This family is a strong Christian Family whose firm belief is in the notion that if a family prays together, they will stay together. They are very spiritual and believe that everything they have become is because of God’s will. They believe that God has led them to each other so they are a match that was made in heaven. They feel very blessed that they have come from so far and are now successful career people. In one conversation Anna said to me, “All that I am, I owe it to God, without, him I am nothing.” The family worship at an InternationalMinistriesChurch. They are very active within their Church Community and it is obvious that it plays a key role in their every day life. They are involved in Couple’s Ministry, Family Ministry and Men’s Fellowship, to name a few. Their young son Tyler is also very involved in worship. When he is not attending Children’s Church, he assists in playing the drum. They believe that Faith is necessary as a Christian family and have taught all their children to pray and receive God’s word. When asked how they follow the principles at home, John said they pray together every evening, during their Family worship where each person would be responsible for presenting an item. It was also important for them to have at least one meal per day together, in order to continue the spiritual growth of their family. I continued to see them as spiritual, even as John left the house, for the store. He kissed Anna goodbye and she responded by saying “Go with God.” This truly touched my heart because it proved their continued love and support for each other and for God.
Their family activities included a monthly games Family night, entitled ‘Battle of the Sexes’ and is among three other families including themselves. This was very important for them to show their sense of unison with each other. They also visit restaurants together and entertain movie nights in their home.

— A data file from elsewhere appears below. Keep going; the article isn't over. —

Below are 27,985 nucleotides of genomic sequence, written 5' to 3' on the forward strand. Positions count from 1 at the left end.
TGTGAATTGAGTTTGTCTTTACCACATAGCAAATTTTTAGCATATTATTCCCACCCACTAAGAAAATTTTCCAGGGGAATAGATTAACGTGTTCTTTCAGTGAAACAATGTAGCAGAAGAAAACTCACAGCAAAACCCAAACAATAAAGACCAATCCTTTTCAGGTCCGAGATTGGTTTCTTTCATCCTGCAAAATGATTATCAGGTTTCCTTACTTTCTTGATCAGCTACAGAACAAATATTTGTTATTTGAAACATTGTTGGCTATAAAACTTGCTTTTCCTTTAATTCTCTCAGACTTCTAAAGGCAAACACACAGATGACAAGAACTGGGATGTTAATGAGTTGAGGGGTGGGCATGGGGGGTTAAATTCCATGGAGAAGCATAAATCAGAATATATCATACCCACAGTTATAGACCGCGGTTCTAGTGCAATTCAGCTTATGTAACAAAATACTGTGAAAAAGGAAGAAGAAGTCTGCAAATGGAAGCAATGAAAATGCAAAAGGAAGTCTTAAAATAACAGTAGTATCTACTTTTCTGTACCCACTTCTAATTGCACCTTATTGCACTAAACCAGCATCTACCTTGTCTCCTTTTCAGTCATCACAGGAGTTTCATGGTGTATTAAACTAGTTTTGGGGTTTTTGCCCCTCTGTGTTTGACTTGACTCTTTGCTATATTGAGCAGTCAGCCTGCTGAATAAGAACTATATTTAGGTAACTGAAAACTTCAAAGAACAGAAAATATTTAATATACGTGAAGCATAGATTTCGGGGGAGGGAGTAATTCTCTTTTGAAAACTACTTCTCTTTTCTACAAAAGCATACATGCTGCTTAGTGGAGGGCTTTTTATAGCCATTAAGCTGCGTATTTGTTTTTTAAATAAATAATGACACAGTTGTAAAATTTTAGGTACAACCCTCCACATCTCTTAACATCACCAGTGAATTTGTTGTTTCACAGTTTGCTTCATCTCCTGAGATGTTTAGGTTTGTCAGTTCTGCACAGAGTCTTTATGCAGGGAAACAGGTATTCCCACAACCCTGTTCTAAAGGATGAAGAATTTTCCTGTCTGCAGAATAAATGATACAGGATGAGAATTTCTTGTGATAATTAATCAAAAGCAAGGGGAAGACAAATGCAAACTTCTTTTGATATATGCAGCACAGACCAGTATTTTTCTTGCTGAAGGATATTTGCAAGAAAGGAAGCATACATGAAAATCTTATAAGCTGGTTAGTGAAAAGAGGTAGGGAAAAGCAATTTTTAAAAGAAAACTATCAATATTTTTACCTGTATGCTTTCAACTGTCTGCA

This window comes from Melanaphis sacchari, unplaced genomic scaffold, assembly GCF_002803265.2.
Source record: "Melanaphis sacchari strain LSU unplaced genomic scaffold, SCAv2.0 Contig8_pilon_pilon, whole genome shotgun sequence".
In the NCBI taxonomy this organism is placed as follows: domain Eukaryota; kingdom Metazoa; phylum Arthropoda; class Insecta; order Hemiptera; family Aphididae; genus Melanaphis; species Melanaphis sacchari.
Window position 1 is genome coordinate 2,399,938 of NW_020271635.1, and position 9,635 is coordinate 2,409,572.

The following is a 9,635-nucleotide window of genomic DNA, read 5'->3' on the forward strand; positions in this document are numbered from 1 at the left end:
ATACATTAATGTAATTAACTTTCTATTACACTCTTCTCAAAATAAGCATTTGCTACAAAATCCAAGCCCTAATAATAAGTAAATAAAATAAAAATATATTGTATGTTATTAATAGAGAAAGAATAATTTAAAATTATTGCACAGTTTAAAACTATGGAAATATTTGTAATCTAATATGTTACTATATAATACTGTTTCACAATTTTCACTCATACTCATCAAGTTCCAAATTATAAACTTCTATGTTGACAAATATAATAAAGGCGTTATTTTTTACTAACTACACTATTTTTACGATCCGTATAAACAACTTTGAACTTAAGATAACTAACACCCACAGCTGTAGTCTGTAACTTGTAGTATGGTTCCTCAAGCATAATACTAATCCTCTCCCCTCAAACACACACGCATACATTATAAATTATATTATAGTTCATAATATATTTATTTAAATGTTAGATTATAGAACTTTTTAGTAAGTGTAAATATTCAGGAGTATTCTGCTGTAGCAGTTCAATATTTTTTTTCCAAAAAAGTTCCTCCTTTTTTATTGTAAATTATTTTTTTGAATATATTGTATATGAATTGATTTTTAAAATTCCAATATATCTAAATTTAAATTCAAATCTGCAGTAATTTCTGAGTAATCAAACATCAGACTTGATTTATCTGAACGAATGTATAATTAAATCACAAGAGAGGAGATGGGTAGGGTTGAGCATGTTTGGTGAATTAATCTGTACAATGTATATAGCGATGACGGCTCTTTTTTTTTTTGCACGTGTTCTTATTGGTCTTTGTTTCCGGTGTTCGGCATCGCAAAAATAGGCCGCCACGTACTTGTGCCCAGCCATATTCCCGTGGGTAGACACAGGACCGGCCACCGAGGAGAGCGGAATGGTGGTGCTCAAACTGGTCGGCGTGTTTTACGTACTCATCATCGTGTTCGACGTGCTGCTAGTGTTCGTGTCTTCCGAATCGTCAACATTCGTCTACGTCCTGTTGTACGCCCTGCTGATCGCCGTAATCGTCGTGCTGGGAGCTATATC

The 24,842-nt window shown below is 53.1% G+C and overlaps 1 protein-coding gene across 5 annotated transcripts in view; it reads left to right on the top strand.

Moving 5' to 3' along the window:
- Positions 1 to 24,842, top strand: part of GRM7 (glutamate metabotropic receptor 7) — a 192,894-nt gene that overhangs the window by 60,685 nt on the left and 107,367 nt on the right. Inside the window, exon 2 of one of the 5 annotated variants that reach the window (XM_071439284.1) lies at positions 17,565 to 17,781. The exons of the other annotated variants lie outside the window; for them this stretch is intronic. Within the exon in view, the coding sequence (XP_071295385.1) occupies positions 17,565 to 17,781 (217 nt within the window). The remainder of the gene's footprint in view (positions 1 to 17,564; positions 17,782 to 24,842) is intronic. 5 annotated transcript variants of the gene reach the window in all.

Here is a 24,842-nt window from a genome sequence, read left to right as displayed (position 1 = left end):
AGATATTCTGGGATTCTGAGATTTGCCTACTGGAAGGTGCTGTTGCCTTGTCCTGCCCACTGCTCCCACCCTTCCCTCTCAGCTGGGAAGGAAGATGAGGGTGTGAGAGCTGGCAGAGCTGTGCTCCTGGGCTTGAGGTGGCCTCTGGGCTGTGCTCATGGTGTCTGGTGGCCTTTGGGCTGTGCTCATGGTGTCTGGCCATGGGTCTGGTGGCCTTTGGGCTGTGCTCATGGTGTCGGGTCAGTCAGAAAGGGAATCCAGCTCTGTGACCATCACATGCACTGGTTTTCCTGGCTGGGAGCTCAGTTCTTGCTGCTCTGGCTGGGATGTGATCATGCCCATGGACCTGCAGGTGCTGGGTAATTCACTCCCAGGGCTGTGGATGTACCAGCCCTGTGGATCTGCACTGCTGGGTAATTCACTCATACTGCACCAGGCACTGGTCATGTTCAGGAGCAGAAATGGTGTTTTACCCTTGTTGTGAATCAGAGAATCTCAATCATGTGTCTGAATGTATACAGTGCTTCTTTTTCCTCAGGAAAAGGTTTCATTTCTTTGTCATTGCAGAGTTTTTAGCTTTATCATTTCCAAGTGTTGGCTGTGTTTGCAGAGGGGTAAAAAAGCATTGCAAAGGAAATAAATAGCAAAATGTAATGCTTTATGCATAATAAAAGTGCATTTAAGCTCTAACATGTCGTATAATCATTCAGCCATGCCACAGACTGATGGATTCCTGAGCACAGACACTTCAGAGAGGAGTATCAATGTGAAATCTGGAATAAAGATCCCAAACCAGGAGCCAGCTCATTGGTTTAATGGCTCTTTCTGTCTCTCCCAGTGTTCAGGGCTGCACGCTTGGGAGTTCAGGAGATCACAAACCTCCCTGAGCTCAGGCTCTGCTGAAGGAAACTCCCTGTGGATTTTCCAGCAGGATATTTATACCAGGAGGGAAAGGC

This Family is not in one concrete stage, and because of certain life changes it has altered their situation. They are primarily in the Launching Stage because they have three adult children who have moved away, but still are a part of the ‘Family with Adolescence Stage’ because they have a son at home. Tyler is 12 years younger than her third child and in some ways, is treated more like a grandchild. The parents were past middle age when he was born. Anna was 46 when she missed her monthly period for about six months, she figured that she was in menopause. She even checked with a doctor who confirmed this. But low and behold, she started feeling sick, when she checked with another doctor, she was told that she was four months pregnant. While not prepared, they welcomed the child and are happy. Tyler is getting a different type of socialization from his siblings, whom he sees rarely. For years Micah has been treated as the baby and he feels he is now replaced by Tyler. He still has not come to terms with losing his position and cannot see the wisdom in all of this. Tyler craves for his love and affection, and would do anything for him but this is not reciprocated.